One of the best things about the Knox College campus is its trees. Whether simply admired from the ground or put to practical use—hammock support, nut hoarding, impromptu bike storage, hiding place for squirrels—trees are an integral part of life at Knox and in Galesburg. If you disagree with me on this, I don’t understand you and we’ll never get along.
Trees at Knox are essentially upper-middle class trees. They are coddled from an early age, given everything they need to survive by caretakers who have read all the books on the subject and given space to reach their full potential in a society of trees founded on strict principles of beauty, vigor and calculated diversity. They grow wider and more luxuriantly than their wild brothers and sisters and many of life’s hard knocks are dealt with for them or eliminated completely. But there is a dark side: any tree that falters from the ideal, matures poorly or suffers unrecoverable dismemberments is unceremoniously removed. Thus, Knox trees need strong genetics and good luck as well as favorable living conditions to avoid the harsh judgment of the chainsaw.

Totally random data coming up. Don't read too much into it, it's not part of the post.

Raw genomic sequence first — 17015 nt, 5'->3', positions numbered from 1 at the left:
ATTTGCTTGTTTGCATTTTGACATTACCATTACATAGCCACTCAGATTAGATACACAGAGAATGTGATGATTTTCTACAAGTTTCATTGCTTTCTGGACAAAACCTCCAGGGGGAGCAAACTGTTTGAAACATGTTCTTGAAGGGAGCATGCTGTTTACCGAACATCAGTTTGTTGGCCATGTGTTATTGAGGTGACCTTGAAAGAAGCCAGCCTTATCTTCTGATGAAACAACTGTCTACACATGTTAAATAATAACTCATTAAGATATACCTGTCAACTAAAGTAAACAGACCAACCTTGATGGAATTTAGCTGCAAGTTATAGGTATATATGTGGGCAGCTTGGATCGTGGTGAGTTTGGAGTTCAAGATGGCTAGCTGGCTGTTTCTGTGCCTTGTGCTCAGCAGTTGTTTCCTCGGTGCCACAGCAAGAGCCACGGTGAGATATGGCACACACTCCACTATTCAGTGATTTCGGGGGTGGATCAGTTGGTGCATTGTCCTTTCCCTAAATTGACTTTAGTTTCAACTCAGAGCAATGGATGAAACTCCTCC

Occasionally, this rigid world is disrupted from the outside. Look at pictures of Knox and Galesburg from the first half of the 20th century and you will most likely see images of Old Main taken from Simmons Street. Knox’s iconic building is visible at the end of a long, arched tunnel of American elms stretching from Simmons through the Standish Park Arboretum and up to the north entrance. Today, because of the fungal slaughter wrought by Dutch Elm Disease across North America in the past century, all of these trees are gone. One massive American elm remains in Standish Park, directly across from Alumni Hall. Its branches stretch all the way across the street, a reminder of why elms were originally chosen for residential roadsides.
It is hard for the cultivated society of trees to recover from a tragedy of these proportions—imagine if half of the U.S. Senate was lost in a yacht explosion—but at Knox the changes have been weathered and Old Main’s elms have been replaced by punier, disease-resistant varieties. However, if even one week’s lawn mowing is pushed back to save on gas, glimpses of the unstudious chaos of nature will reappear: the grass will get shaggy; maple and tuliptree saplings will pop up under people’s feet; wildflowers will advertise cheap sex and test scores will plummet.